Amidst the hustle and bustle of daily life, minor niggles are often overlooked. However, ignoring such issues can cause discomfort and significantly affect your quality of life over time. The knees, which bear most of our body weight, are involved in almost all our everyday activities, including sitting, standing, bending, walking and running. However, several factors, like poor posture, excess body weight and injuries, can adversely affect them and restrict their range of motion, making it difficult to fully extend or flex the leg. One such condition resulting from these factors is fat pad impingement of the knee, also known as infrapatellar fat pad syndrome. “The fat pad is a fatty tissue that’s located under the kneecap. It acts as a shock absorber,” says Chandan Poddar, consultant physiotherapist, sports medicine department, Sir HN Reliance Foundation Hospital and Research Centre, Mumbai. “It acts like a cushion between the kneecap and the bone underneath. When this fatty tissue gets pinched, inflamed or injured, it leads to fat pad impingement.”
While seemingly inconspicuous, fat pad impingement can cause mobility issues as well as pain and swelling in the knees. “There’s usually pain in the front of the knee underneath the kneecap,” says Poddar. “It’s also accompanied by localized swelling as the impingement leads to inflammation. It’s quite painful to touch as well. Things like kneeling down or standing for a long time, taking the stairs and locking the knees will cause pain.”
Common causes of fat pad impingement
Infrapatellar fat pad syndrome can be caused by various factors, which include:
♦ Trauma or injury: The knees are not designed to take the brunt of falls effectively. “One of the reasons [for fat pad impingement] is external trauma, such as falling on the knees. There’s a direct impact on the kneecap, potentially causing the fat pad to get pinched,” notes Poddar.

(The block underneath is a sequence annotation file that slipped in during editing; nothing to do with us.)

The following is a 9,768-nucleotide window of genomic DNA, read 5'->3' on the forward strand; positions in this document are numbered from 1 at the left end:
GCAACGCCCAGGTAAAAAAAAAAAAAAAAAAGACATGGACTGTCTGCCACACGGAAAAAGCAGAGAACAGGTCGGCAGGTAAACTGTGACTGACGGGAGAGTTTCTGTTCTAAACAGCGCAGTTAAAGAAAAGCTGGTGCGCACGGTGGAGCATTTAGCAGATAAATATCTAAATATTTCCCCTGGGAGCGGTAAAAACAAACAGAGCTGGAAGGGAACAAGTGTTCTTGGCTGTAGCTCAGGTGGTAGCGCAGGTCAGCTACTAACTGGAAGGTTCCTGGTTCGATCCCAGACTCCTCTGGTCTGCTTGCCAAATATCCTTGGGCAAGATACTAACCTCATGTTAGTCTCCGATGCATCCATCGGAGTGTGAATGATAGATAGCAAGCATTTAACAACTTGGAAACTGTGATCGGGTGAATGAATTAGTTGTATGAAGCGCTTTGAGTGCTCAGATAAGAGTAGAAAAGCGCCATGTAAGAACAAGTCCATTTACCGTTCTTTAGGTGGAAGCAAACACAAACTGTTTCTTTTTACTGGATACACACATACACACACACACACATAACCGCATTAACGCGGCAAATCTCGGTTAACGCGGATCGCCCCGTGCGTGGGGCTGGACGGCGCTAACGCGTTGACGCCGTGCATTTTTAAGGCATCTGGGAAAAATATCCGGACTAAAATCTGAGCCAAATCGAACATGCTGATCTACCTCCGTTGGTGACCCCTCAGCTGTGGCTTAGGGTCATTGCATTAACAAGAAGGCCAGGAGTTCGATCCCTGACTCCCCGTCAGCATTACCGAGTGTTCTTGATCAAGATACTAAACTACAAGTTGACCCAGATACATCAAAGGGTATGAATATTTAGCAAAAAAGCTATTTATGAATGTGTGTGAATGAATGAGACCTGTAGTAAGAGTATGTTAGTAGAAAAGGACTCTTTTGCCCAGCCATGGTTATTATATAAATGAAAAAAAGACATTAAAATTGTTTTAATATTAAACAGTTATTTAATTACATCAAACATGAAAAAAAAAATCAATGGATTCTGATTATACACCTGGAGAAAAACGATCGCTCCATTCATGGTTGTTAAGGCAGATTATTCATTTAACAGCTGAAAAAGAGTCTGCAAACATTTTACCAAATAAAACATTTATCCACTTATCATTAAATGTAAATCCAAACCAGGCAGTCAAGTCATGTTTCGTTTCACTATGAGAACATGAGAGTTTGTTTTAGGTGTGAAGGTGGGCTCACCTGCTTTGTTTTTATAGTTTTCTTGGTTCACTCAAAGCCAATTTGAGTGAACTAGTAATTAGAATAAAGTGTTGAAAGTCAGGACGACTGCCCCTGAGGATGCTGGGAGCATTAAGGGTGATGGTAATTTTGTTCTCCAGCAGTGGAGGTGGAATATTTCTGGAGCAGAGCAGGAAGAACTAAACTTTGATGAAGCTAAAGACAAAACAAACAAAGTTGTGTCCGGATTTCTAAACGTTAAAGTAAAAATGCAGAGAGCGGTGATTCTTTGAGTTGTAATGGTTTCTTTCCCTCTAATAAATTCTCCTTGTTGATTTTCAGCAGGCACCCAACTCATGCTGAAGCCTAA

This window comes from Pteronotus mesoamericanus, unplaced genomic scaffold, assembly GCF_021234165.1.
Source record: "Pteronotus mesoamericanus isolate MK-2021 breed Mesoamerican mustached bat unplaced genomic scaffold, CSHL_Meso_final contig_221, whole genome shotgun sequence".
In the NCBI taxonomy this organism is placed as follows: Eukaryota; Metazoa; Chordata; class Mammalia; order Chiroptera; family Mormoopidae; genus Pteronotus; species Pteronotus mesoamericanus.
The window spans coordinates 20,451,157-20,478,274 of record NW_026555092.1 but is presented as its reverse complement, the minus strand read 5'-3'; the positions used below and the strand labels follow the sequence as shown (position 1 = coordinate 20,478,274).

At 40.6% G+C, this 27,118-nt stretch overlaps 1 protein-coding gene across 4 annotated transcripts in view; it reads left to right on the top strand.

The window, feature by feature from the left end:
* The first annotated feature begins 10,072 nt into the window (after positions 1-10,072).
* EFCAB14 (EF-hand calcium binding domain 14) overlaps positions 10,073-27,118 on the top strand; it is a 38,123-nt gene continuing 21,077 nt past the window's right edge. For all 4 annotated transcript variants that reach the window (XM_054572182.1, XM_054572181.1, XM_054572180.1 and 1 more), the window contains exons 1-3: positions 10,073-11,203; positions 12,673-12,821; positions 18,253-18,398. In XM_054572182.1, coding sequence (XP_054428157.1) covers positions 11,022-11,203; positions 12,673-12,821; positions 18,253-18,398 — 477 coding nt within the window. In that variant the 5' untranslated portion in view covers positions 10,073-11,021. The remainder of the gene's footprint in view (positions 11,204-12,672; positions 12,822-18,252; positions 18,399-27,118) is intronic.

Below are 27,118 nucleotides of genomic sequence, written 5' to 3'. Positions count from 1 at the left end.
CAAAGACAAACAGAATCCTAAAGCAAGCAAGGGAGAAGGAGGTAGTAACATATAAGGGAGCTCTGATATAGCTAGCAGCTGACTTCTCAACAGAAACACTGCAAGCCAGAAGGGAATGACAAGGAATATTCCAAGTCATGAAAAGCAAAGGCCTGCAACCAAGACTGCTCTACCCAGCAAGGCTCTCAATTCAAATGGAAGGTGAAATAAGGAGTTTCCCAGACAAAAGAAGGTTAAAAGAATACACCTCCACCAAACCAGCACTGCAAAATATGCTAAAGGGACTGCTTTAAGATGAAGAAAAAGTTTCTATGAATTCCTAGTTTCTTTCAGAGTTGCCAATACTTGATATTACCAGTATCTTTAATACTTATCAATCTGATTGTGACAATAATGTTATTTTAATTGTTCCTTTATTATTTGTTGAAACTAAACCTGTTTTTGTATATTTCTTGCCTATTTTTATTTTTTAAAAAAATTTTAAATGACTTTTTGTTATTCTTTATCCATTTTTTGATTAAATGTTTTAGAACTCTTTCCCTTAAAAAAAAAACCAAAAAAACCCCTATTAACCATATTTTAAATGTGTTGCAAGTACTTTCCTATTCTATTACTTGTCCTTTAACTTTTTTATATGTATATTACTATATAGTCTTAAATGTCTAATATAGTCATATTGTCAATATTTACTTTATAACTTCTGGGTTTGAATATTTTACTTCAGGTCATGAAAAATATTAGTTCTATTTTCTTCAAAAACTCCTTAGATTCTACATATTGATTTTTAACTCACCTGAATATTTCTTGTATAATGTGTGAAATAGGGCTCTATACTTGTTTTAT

♦ Overuse or repetitive stress: Activities that involve frequent bending or extending of the knee joint, such as running, squatting or jumping, can place excess stress on the fat pad and contribute to its irritation. “Repeated movements like knee hyperextension can also injure the fat pad. When we straighten our knees, it’s called extension; however, we sometimes lock our knees fully, which is referred to as hyperextension. If that happens repeatedly, it can cause fat pad impingement,” cautions Poddar.
♦ Biomechanical issues: Abnormalities in the alignment or mechanics of the knee joint, such as wrong patellar tracking or excessive pronation [inward rotation] of the foot, can cause increased pressure on the fat pad. “Some people are more prone to fat pad impingement, including those who are flat-footed or hypermobile [where hypermobility refers to excessive movement of the knee joints]. They may usually lock their knees when they walk or stand,” explains Poddar.
♦ Excessive body weight: Being overweight places the full load of the body on the knee joints, which can irritate the fat pad and lead to impingement.
Diagnosing fat pad impingement